I was reminded of Ellison walking Harlem streets interviewing everyone for the WPA in the late 1930s. “Some of those interviews affirmed the stories that I had heard from my elders as I grew up,” he said. “They gave me a much richer sense of what the culture was. I might say it was like taking a course in history.”


I want my nation to take the shape of our gloried ideals, where every story becomes a myth for our founding principles. We’re only ever happy with a story at hand, a song for ourselves. But with this comes the recognition that America gives little quarter to her past brilliance; a condition of being, or a conditioned being, mired in archaic notions of what it means to be alive within our borders. Who are we? And what do we make of each other?

The questions came in droves when I returned from Richmond. I met a friend, Max, one weekend evening in Prospect Park. We made our way out using the projects above the desiccated tree line as our guiding stars to the park exit by Empire Boulevard. A bevy of fast food restaurants, but otherwise a food desert, a blight of benign neglect. A McDonald’s, a Burger King, a Checkers, a Dunkin Donuts with a sign outside announcing its grand re-opening, a Popeyes Louisiana Kitchen. We walked further down Empire, past the vacant-looking nightclubs along the road and the warehouse-sized laundromat. I’d never seen a white person in it. We made a left at the self-storage facility up Franklin Avenue, our substantial plumes of condensed breath just a step ahead of us in the cool spring night. The Ebbets Field housing projects, which lit our way from the park, rose like an urban megalith from the street below. Four thousand people were said to be living there, perhaps more judging by the sheer hulk of the thing. On the west side of the building, I’d broken an elbow one summer playing basketball against some of the neighbors.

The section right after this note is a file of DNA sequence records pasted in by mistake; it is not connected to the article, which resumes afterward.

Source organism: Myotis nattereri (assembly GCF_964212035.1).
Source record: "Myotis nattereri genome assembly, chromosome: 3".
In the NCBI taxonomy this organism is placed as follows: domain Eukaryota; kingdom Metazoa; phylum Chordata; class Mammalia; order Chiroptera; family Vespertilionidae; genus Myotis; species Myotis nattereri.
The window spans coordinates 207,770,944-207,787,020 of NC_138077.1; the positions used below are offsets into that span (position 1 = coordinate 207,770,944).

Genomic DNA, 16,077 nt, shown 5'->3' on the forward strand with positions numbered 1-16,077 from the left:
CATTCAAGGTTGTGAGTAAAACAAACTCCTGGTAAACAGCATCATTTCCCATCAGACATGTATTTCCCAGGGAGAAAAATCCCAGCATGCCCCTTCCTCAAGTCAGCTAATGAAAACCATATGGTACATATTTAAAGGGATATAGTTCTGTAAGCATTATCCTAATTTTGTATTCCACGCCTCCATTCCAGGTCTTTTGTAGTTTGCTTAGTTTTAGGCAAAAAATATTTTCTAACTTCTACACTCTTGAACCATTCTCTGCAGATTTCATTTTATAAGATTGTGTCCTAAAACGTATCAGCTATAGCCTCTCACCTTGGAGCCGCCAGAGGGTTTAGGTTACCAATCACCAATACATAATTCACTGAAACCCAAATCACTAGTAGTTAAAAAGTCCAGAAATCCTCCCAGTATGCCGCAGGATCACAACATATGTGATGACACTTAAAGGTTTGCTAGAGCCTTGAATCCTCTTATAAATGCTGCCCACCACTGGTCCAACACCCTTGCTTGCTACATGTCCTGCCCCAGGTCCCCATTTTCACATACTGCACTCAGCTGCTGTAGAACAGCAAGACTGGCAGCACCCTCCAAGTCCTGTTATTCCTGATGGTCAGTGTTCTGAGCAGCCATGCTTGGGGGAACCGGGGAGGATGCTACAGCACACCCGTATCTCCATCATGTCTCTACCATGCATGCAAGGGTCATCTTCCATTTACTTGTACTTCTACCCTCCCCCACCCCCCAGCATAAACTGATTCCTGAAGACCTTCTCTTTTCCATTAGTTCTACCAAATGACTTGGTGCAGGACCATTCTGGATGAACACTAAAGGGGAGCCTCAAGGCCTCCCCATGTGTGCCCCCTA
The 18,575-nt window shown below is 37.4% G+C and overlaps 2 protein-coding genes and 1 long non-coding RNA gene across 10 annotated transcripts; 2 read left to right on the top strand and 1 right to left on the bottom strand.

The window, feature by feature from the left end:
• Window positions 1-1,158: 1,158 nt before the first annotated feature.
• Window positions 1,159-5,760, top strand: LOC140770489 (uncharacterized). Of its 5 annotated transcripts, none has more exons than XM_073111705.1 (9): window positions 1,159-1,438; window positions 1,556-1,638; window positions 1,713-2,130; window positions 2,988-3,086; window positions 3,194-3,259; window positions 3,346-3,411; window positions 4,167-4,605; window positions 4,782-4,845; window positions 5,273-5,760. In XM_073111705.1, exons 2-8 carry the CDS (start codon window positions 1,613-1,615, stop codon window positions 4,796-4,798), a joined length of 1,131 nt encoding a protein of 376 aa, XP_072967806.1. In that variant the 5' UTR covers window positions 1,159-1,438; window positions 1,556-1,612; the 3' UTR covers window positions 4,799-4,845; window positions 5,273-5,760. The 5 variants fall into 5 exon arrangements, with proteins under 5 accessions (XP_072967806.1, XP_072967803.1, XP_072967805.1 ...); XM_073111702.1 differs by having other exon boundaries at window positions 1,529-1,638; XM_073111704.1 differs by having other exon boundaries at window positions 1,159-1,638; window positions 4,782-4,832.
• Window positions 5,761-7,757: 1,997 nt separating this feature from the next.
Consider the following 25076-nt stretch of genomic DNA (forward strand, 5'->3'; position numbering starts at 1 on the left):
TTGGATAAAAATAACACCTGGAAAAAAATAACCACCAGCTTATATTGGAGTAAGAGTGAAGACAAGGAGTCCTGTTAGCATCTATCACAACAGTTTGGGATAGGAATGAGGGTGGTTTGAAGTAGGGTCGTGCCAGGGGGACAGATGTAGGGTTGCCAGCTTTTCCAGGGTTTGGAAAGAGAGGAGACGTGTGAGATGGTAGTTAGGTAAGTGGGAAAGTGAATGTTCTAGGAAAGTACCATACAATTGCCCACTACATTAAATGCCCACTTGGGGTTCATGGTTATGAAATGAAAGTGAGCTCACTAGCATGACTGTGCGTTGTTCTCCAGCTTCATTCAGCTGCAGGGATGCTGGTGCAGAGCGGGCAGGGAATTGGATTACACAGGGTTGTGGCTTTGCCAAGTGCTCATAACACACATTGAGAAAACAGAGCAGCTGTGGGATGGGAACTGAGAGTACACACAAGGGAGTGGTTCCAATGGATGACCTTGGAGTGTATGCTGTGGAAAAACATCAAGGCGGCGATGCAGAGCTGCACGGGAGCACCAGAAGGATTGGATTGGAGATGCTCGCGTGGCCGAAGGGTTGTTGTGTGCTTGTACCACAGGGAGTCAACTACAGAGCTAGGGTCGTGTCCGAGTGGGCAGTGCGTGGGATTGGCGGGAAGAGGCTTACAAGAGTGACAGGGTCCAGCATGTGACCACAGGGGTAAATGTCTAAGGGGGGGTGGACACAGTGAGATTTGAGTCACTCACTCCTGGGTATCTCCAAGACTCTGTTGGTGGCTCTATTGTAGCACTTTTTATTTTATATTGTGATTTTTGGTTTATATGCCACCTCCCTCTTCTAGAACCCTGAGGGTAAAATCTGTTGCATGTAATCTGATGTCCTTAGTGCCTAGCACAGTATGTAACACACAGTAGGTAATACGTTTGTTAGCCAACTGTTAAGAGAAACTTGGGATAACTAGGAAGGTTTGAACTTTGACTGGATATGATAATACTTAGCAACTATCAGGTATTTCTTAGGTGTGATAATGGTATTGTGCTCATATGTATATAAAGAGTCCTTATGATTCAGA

At a bar nearby, Max settled in to talk.

He said, “Have you ever learned anything that you’re ashamed of? For so long I ignored what I thought might be lurking in my history,” he said. “That my mother is a German born in Venezuela. I tried to overlook the connection. That her father shot himself in his backyard. I was ashamed of that no doubt, and am ashamed still. I found his journals some time ago. And my fears were confirmed. He’d been a Nazi seeking asylum in South America. His journals were riddled through with antisemitisms. How could I be related to this man? I’m grateful he shot himself in the head, but that’s a man who held me when I was young. Who looked at me and held me. A goddamn fucking Nazi held me, Andrew, as an infant.”

His eyes were enraged, we spoke in hushed tones in the corner with our beer.